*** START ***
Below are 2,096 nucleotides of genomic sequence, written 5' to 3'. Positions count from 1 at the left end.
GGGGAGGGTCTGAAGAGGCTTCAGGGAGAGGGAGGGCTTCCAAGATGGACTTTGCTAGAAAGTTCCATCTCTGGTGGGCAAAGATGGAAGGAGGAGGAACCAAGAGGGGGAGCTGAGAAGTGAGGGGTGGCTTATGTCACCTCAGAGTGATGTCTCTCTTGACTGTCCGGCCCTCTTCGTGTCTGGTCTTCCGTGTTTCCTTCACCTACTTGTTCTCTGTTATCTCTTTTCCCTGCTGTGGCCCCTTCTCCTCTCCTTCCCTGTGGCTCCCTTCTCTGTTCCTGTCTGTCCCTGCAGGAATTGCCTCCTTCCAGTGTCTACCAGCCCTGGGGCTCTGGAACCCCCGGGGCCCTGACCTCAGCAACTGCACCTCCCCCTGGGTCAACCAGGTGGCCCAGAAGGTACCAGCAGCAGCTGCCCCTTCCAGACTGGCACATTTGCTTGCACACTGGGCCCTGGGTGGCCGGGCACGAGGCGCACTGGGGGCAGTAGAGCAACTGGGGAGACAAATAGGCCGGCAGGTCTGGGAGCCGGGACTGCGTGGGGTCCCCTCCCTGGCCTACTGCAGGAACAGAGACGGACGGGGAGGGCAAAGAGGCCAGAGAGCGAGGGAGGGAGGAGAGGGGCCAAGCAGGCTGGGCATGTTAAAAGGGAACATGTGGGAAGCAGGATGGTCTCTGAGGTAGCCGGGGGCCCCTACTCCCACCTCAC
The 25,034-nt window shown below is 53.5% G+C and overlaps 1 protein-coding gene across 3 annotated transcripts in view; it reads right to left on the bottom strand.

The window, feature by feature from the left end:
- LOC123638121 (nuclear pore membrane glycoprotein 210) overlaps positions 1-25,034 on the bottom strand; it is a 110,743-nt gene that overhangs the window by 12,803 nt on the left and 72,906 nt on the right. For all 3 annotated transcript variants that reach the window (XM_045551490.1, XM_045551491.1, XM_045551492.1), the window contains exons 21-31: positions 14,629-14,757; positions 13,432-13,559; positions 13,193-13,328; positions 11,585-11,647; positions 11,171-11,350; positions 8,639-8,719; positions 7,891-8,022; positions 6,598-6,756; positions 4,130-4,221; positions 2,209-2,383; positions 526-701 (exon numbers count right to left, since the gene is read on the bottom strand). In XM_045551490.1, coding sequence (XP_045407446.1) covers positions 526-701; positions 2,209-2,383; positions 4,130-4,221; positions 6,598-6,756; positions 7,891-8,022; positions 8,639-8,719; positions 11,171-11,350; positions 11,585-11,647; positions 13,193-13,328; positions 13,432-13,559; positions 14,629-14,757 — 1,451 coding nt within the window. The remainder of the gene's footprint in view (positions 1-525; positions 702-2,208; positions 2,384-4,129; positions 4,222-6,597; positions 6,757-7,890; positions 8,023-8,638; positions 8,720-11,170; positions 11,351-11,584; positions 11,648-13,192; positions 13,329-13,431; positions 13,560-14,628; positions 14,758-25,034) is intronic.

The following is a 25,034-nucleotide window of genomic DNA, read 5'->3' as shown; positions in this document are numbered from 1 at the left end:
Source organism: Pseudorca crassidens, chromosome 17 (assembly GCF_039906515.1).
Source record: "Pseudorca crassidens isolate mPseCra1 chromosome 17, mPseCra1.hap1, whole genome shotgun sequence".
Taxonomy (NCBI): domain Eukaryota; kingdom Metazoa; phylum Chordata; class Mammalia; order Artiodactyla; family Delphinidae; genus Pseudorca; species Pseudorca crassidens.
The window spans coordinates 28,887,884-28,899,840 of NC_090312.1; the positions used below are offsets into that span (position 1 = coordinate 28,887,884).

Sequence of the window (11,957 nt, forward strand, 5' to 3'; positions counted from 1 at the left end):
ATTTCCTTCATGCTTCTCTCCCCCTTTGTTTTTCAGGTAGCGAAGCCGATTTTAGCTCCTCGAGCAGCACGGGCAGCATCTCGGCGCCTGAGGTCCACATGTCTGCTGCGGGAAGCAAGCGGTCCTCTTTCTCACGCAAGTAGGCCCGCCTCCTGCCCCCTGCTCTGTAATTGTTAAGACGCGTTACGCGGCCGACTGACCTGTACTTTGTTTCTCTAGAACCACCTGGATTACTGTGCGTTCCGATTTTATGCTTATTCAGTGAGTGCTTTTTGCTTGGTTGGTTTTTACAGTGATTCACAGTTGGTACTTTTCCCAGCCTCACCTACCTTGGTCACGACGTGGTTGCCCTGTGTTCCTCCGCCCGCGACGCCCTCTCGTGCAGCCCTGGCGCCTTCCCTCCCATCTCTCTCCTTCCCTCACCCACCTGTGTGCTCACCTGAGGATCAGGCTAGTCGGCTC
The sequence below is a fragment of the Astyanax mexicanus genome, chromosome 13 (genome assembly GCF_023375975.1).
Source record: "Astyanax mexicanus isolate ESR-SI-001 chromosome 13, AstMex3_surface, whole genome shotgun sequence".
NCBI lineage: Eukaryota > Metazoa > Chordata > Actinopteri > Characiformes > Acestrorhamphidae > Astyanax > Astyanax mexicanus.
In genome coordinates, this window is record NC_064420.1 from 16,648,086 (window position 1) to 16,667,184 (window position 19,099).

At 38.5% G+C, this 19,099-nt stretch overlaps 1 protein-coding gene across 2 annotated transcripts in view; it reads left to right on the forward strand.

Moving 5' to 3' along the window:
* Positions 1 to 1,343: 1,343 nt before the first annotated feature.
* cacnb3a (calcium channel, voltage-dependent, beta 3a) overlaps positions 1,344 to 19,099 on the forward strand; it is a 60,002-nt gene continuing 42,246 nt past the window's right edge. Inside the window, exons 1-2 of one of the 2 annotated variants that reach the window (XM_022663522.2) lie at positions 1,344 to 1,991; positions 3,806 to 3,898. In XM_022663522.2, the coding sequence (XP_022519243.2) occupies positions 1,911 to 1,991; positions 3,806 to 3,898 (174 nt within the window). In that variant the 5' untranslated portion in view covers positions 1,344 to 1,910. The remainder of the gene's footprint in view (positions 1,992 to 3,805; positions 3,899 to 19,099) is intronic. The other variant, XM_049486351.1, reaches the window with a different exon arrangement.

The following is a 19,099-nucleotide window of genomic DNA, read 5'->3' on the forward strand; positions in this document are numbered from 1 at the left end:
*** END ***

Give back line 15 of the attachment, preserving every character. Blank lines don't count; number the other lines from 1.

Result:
NCBI lineage: Eukaryota > Metazoa > Chordata > Actinopteri > Characiformes > Acestrorhamphidae > Astyanax > Astyanax mexicanus.